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contain; and, while gratefully acknowledging the sources whence she has derived her materials, the editor is happy to add that it has undergone the revision of one whose personal quaintance with Oberlin, and the knowledge he possessed of his character, both as a benefactor to his country and an eminent servant of God, peculiarly qualified him for the task. Under the sanction of this dear friend her Memoir meets the public eye. *
The works from which such parts as are not original are chiefly translated or taken, are Mr. Wilks's little narrative, entitled “ The Ban de la Roche and its Benefactor;” M. Lutteroth’s “ Notice sur Jean Frédéric Oberlin," already alluded to; the same work in German, with additions, by M. Krafft; « Promenades Alsaciennes, par M. Merlin;" and “ Rapport fait à la Société Royale et Centrale d’Agriculture, par
* Although the names of the Rev. Daniel Wilson, Dr. Macbride, and William Allen, Esq., may not have been so particularly mentioned, the editor trusts they will accept the assurance of her grateful thanks, for their kindness in the loan of books and journals for reference.
M. le Comte François de Neufchâteau, sur l'agriculture, et la civilisation du Ban de la Roche."
The editor can scarcely suppose that any one will peruse the following recital of the astonishing change effected in the morals and condition of the little flock committed to Oberlin's pastoral care, and of the unremitting labours of love which, for a period of fifty years, were crowned with such signal success, without feeling an earnest desire that the benefit of those labours should, if possible, be extended and continued.
The difficulty of obtaining a pastor equally zealous in the discharge of his ministerial functions; equally distinguished for his singular benevolence; and equally devoted to the task of diffusing among a remote and unenlightened people the Gospel of peace and salvation, may lead many persons to suppose this impracticable; and so it undoubtedly is to a certain degree. His schools, however, which upon abundant evidence have been productive of the greatest
good, might be carried on, provided funds sufficient for their support could be obtained. During his life time several of them, especially the écoles à tricoter, were under the superintendance of conductrices, who either voluntarily devoted themselves to the task of instruction, or were salaried at his own expense. They are gone, with their beloved and revered pastor, to their eternal rest, and hired persons must now be employed in their place. This involves the necessity of an increase of funds beyond the means of a poor and isolated parish; and the principal end that the editor has in view, in the publication of this Memoir, is the hope that the emoluments arising from its sale, will enable her to contribute towards a subscription, already set on foot, for the purpose of forming establishments in the Ban de la Roche in commemoration of Oberlin's exertions, and on a similar plan to the schools he originally founded. It will also, she trusts, make the subject more generally known. The following extract, translated from the “ Compte rendu des souscriptions recueillies,” will explain the nature of these intended establishments.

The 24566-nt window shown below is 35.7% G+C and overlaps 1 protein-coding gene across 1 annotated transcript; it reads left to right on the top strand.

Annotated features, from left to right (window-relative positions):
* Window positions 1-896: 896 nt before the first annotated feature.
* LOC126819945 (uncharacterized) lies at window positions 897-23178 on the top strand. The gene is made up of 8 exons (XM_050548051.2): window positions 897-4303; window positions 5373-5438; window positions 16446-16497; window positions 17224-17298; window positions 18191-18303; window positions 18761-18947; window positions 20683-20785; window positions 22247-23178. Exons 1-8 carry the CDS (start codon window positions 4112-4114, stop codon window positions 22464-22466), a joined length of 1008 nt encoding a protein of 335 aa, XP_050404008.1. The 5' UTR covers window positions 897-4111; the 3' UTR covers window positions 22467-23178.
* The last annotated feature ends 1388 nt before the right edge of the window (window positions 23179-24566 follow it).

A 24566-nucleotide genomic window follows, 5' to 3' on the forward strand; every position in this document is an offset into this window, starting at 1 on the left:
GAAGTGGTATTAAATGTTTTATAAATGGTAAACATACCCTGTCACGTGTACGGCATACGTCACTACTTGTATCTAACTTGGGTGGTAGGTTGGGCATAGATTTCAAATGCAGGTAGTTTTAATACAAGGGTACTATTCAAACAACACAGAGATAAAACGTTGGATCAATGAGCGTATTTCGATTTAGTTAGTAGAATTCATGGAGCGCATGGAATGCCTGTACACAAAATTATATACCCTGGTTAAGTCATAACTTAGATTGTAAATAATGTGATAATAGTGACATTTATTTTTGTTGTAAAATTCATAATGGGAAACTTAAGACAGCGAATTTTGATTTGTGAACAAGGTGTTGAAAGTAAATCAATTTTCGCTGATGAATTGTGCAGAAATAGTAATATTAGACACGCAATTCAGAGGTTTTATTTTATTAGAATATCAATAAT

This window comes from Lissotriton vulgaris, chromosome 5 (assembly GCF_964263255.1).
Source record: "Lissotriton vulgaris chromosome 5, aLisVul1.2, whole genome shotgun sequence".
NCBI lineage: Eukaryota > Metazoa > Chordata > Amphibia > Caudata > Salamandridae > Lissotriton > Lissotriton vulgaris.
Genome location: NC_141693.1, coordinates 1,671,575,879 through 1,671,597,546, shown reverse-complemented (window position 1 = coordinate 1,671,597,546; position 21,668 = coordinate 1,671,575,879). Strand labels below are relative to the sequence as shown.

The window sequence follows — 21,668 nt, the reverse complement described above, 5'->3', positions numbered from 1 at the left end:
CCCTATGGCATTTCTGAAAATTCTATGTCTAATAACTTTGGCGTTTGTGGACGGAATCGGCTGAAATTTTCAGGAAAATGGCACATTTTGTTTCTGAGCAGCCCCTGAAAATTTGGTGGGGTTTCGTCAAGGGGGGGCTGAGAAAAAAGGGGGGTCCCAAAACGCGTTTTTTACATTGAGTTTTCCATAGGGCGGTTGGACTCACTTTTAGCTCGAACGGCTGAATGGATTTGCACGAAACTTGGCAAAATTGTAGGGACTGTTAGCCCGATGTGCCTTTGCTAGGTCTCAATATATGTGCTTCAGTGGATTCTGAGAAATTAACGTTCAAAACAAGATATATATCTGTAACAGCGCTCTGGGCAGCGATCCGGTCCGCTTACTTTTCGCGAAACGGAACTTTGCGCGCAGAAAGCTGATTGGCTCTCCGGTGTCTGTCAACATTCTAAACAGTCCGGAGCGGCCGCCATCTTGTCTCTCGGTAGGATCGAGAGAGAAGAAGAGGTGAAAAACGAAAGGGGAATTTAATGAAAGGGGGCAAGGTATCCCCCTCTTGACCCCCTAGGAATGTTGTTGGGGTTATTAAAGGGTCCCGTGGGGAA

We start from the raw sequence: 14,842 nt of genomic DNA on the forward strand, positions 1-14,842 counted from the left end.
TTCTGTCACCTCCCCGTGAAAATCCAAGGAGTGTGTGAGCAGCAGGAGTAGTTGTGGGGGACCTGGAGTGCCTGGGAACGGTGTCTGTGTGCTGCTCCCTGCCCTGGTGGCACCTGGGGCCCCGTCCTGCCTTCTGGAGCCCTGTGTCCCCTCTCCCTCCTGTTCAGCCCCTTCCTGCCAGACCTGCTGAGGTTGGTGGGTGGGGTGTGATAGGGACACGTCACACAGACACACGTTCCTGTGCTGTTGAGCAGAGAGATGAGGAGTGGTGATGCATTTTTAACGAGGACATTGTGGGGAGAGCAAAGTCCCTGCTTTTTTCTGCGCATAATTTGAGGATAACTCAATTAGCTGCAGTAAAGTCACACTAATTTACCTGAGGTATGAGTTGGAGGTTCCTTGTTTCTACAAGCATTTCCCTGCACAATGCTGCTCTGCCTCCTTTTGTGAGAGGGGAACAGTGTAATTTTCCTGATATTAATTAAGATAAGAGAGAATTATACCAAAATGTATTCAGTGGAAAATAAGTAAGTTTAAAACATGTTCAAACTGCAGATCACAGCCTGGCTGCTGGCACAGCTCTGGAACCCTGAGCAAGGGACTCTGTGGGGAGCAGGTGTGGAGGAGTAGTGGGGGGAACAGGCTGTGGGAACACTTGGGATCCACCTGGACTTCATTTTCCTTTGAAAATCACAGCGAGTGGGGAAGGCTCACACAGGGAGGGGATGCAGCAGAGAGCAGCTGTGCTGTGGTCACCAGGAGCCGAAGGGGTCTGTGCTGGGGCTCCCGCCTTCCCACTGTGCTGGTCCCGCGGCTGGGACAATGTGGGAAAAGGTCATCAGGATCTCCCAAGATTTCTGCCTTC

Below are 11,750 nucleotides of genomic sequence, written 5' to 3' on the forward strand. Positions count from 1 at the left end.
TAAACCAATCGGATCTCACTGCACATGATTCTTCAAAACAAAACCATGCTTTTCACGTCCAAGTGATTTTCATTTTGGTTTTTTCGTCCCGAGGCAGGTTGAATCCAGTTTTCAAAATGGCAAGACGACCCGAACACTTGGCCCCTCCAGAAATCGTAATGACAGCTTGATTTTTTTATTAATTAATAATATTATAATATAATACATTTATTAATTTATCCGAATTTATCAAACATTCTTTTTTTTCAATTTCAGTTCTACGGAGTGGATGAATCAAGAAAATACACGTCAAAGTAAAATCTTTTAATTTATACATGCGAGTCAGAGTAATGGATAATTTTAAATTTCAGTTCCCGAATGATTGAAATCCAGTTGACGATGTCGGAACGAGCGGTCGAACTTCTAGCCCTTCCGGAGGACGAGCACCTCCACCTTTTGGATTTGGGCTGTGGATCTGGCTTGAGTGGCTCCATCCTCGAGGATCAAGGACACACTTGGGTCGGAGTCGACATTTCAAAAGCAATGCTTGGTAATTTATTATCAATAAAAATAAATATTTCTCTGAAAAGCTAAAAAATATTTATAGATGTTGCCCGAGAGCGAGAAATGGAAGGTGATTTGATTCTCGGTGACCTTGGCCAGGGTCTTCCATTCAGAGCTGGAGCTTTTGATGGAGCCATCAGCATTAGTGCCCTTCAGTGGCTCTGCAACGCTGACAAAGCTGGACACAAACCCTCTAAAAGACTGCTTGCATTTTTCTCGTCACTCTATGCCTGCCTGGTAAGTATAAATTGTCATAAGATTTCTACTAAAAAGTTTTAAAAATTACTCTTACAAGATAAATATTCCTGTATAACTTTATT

After having spoken of the sepulchral monument, erected to his memory in the parish church of Waldbach, the writer of the article in question continues :
“ We must now refer to the subscriptions set on foot for a charitable foundation, bearing the name of OBERLIN.
“ We were, for a long time, undecided in our opinion respecting the best manner of employing the funds already collected. The example of our deceased friend, who always preferred utility to display, and the advice of some of the best informed inhabitants of the Ban de la Roche, who are extremely anxious to promote the institution of conductrices, have at length enabled us to come to a determination. It is to the enlargement and completion of this admirable institution, conceived at first by the late M. Stouber, and organized and brought into activity by Oberlin, that we intend to appropriate the funds already collected, and what may be in future received. For it is to this institution that that love of order and industry, those
feelings of filial and fraternal piety, and that religious spirit by which the present generation in this interesting country is distinguished, are chiefly owing. We think, therefore, that no monument can be more worthy of bearing the name of our late excellent pastor than an institution, in which he was so particularly interested, upon an enlarged scale. For the information of our readers we will give a slight sketch of this institution. In each of the five villages and three hamlets entrusted to Oberlin's pastoral care, he placed a person of mature age, whom he denominated a conductrice. It was her duty to assemble together all the children of the village, under seven years of age, once a week, for three or four hours, and to give them instruction. Having been herself previously initiated, through the kind assistance of Mr. and Mrs. Oberlin, in the branches of knowledge best adapted to the purpose, she taught the children by turns whatever appeared most suited to their respective age and capacity. The elder boys were taught to card wool and cotton, and the girls to spin, sew, and knit; even the youngest children were employed in